California woman wins $55,000 settlement after being wrongfully detained by ICE
A California woman who was detained by Immigration and Customs Enforcement (ICE) despite having been a U.S. citizen for two decades, has won a settlement against the government, according to the Associated Press.
Guadalupe Plascencia, a 60-year-old from San Bernadino, California, will receive a $55,000 cash settlement from “the federal government and San Bernardino County.”
The settlement, obtained through the assistance of the American Civil Liberties Union, stemmed from a March 2017 incident in which the career hairstylist, was detained overnight by county authorities over a decades-old bench warrant issued for her alleged failure to appear as a witness in a court case.
The next day, after being released from the West Valley Detention Center, she was intercepted by ICE agents and taken into custody anew.
As the Los Angeles Times reported at the time, “Plascencia would spend the rest of the day in ICE custody, fearful that she would be deported despite having become an American citizen some 20 years ago, following an amnesty program initiated by President Reagan.” Plascencia ultimately won her release after her daughter arrived with a valid U.S. passport.
The American Civil Liberties Union filed notices of a claim that week, citing the fact that Plascencia had a California drivers licence as well as other paperwork proving her status as a legal citizen of the United States on her person at the time she was remanded into custody by county officials. Plascencia’s protestations were met with mockery by ICE agents, who held her in custody for an hour and a half.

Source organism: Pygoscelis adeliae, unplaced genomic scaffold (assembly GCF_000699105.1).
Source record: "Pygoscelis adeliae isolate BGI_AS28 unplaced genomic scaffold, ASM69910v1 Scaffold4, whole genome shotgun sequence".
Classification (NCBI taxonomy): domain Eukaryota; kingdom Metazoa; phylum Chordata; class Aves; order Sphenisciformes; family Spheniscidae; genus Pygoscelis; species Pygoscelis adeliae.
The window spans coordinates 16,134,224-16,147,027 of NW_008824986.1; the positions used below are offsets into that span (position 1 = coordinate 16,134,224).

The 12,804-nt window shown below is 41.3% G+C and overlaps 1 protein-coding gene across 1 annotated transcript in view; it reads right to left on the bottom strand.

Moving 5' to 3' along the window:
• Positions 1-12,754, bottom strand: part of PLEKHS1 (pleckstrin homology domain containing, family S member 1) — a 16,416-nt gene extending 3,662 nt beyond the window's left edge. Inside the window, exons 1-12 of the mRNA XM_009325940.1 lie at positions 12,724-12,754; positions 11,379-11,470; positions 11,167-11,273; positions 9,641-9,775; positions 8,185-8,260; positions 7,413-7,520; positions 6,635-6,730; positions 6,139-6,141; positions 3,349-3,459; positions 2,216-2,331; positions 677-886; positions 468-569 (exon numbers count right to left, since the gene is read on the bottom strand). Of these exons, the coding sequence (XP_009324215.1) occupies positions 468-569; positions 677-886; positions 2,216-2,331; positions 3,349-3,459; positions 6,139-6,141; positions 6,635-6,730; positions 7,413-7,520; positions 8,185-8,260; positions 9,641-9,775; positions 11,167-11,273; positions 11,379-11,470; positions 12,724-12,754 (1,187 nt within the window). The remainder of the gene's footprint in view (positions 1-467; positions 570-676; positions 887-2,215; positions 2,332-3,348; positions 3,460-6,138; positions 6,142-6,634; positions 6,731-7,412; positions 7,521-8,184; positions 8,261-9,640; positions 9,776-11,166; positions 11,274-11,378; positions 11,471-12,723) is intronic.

Her wrongful arrest and detention likely stemmed from the agents’ reliance on ICE’s electronic records, which are widely known to be incomplete and full of errors. Still, ICE and collaborating local law enforcement agencies have used them to target people for arrest — relying even on the absence of records or on records pertaining to completely different individuals with similar but common Latino names, as they did in this case.
The settlement agreements require San Bernardino County to pay Plascencia $35,000; the federal government will be required to make restitution to the tune of $20,000.